Blucarat provides e-commerce sites with a means of offering their customers a social networking experience, with a view to increasing sales conversions.
E-commerce may be pretty convenient, but it definitely lacks the charm and conviviality of going shopping with friends. It is therefore perhaps no surprise that relatively few of the many people who visit an online store actually complete a purchase, most of them preferring to use the Web as a reference point before going to buy at a bricks-and-mortar store. Now New York City startup Blucarat has come up with a social tool that it believes will turn this situation around.
Blucarat’s idea is to give online shopping the social and convivial dimensions which are seriously lacking today. The company will help to customise the interfaces of e-commerce sites by enabling photos drawn from the social networks showing customers wearing or using the products to be posted on the e-commerce site. The whole idea is to encourage social interaction between site visitors, allowing them for instance to connect through from their Facebook account. A customised opt-in ‘Social Bar’ appears at the bottom of the page, which potential buyers can then use to talk about a given item with their Facebook friends or other visitors to the site. This added social element means you can obtain an opinion on a product or service in real time, just as you would if you were out shopping in a bricks and mortar retail outlet.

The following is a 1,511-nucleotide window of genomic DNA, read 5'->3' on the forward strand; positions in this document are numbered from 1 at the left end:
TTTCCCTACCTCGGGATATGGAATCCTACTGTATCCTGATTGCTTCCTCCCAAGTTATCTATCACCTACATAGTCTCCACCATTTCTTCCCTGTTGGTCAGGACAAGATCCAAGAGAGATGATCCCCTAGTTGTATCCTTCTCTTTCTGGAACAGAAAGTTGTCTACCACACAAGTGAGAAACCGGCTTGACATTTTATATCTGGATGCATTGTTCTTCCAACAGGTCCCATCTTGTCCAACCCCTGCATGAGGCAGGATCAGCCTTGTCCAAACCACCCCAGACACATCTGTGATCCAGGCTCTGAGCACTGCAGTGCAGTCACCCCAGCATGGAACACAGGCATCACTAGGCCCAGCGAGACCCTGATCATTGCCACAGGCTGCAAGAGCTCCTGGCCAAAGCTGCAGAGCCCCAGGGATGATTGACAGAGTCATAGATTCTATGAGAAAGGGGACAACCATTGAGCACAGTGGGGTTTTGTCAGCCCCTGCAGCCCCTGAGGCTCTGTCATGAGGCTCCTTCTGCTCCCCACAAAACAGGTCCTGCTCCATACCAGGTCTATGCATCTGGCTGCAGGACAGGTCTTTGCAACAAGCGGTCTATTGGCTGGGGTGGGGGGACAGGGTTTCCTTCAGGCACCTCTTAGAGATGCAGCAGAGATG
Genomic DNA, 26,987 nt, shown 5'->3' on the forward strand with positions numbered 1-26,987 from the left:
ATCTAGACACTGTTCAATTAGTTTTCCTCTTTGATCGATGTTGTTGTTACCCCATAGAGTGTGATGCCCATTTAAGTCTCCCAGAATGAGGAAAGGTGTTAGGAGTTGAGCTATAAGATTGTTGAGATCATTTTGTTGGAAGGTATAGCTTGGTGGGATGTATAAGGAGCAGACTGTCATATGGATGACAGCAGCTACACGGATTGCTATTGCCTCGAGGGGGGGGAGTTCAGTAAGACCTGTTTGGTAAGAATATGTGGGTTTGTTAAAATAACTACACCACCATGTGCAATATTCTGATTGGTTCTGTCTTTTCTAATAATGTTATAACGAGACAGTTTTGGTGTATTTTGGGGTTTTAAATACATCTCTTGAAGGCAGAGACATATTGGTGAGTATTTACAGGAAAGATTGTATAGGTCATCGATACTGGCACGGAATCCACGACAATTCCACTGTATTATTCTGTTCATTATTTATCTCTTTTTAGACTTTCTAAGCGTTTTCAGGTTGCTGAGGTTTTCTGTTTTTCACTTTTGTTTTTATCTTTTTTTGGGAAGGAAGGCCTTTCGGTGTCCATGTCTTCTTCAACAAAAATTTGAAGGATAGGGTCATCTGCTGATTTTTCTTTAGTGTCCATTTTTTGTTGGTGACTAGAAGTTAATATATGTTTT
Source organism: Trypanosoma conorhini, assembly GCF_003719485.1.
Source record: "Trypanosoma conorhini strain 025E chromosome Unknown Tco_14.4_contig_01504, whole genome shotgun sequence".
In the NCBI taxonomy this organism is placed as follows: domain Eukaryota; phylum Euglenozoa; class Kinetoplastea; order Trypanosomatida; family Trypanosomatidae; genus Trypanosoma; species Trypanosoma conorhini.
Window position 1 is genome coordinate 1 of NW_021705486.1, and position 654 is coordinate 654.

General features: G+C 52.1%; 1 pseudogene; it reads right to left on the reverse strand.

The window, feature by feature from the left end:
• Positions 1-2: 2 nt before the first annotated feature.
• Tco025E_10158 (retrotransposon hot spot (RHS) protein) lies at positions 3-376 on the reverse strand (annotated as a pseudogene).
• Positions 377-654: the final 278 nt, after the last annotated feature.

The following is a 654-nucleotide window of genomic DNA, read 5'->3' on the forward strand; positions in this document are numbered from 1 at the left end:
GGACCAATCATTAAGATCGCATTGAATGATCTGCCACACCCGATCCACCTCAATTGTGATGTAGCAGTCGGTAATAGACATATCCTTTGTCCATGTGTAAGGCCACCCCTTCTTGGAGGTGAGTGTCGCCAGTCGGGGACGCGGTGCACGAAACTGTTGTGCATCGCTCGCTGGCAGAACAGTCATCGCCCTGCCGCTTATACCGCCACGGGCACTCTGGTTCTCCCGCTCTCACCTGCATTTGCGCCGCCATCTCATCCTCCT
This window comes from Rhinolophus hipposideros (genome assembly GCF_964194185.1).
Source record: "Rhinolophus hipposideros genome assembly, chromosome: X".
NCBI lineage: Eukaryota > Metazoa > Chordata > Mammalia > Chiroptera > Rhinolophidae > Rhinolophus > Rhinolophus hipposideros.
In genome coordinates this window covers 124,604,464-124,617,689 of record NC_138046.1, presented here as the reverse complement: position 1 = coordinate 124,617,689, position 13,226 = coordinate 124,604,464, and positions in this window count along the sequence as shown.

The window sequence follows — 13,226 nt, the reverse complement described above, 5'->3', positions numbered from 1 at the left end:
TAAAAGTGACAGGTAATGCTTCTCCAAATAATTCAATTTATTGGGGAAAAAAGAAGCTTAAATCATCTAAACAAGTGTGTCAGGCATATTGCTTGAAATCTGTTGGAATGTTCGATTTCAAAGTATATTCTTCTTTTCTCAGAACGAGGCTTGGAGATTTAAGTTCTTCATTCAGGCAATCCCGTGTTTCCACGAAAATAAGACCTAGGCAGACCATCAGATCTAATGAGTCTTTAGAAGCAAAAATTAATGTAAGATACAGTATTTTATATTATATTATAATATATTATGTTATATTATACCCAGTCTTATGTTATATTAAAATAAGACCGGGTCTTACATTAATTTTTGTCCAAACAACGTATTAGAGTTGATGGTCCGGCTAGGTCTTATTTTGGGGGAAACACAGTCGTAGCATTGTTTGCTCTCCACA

The Blucarat social tool also has functionality enabling the e-tailer to highlight trending products, those that receive the most comments and stimulate the most activity on the various social networks. The system has been designed in such a way that it can be easily integrated into the interface of any existing commercial website. Interviewed recently by English-language magazine Entrepreneur, Blucarat founder and CEO Tom Kwon pointed out that e-commerce platforms haven’t changed much since the 1990s and are still operating like a ‘card catalogue’ with product offerings transposed to the Internet. This makes online shopping “a solitary experience that doesn’t take into account […] what customers are looking for,” he argues. Kwon’s market research indicates that shoppers are basically searching for three things: “affirmation, information and inspiration” but many Internet users are highly suspicious of the scores and comments posted on e-commerce sites because they are “acutely aware that these posts have been manipulated by the brands,” he believes. The Blucarat social tool may not however be appropriate for any and every kind of retailing platform: evidence suggests it is best suited to the needs of apparel and cosmetics e-commerce sites.